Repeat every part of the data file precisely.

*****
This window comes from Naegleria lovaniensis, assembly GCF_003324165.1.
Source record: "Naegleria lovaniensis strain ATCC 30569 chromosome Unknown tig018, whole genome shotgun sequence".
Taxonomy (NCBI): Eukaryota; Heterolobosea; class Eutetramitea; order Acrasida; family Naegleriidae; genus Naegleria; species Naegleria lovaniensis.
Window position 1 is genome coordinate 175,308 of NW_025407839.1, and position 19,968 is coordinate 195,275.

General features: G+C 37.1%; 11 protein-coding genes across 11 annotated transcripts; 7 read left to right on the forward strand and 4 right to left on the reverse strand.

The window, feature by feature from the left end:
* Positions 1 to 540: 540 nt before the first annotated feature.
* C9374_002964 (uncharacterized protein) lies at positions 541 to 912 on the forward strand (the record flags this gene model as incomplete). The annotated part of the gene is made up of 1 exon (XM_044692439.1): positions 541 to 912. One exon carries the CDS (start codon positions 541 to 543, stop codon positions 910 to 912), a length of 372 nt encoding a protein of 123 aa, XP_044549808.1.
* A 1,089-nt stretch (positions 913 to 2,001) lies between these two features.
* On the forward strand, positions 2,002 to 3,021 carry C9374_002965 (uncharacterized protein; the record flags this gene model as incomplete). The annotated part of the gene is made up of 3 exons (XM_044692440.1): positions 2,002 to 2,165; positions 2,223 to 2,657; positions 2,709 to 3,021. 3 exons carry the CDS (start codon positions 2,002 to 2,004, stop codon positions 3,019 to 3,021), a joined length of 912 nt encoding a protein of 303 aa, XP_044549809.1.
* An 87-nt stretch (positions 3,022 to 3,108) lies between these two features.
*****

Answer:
This window comes from Naegleria lovaniensis, assembly GCF_003324165.1.
Source record: "Naegleria lovaniensis strain ATCC 30569 chromosome Unknown tig018, whole genome shotgun sequence".
Taxonomy (NCBI): Eukaryota; Heterolobosea; class Eutetramitea; order Acrasida; family Naegleriidae; genus Naegleria; species Naegleria lovaniensis.
Window position 1 is genome coordinate 175,308 of NW_025407839.1, and position 19,968 is coordinate 195,275.

General features: G+C 37.1%; 11 protein-coding genes across 11 annotated transcripts; 7 read left to right on the forward strand and 4 right to left on the reverse strand.

The window, feature by feature from the left end:
* Positions 1 to 540: 540 nt before the first annotated feature.
* C9374_002964 (uncharacterized protein) lies at positions 541 to 912 on the forward strand (the record flags this gene model as incomplete). The annotated part of the gene is made up of 1 exon (XM_044692439.1): positions 541 to 912. One exon carries the CDS (start codon positions 541 to 543, stop codon positions 910 to 912), a length of 372 nt encoding a protein of 123 aa, XP_044549808.1.
* A 1,089-nt stretch (positions 913 to 2,001) lies between these two features.
* On the forward strand, positions 2,002 to 3,021 carry C9374_002965 (uncharacterized protein; the record flags this gene model as incomplete). The annotated part of the gene is made up of 3 exons (XM_044692440.1): positions 2,002 to 2,165; positions 2,223 to 2,657; positions 2,709 to 3,021. 3 exons carry the CDS (start codon positions 2,002 to 2,004, stop codon positions 3,019 to 3,021), a joined length of 912 nt encoding a protein of 303 aa, XP_044549809.1.
* An 87-nt stretch (positions 3,022 to 3,108) lies between these two features.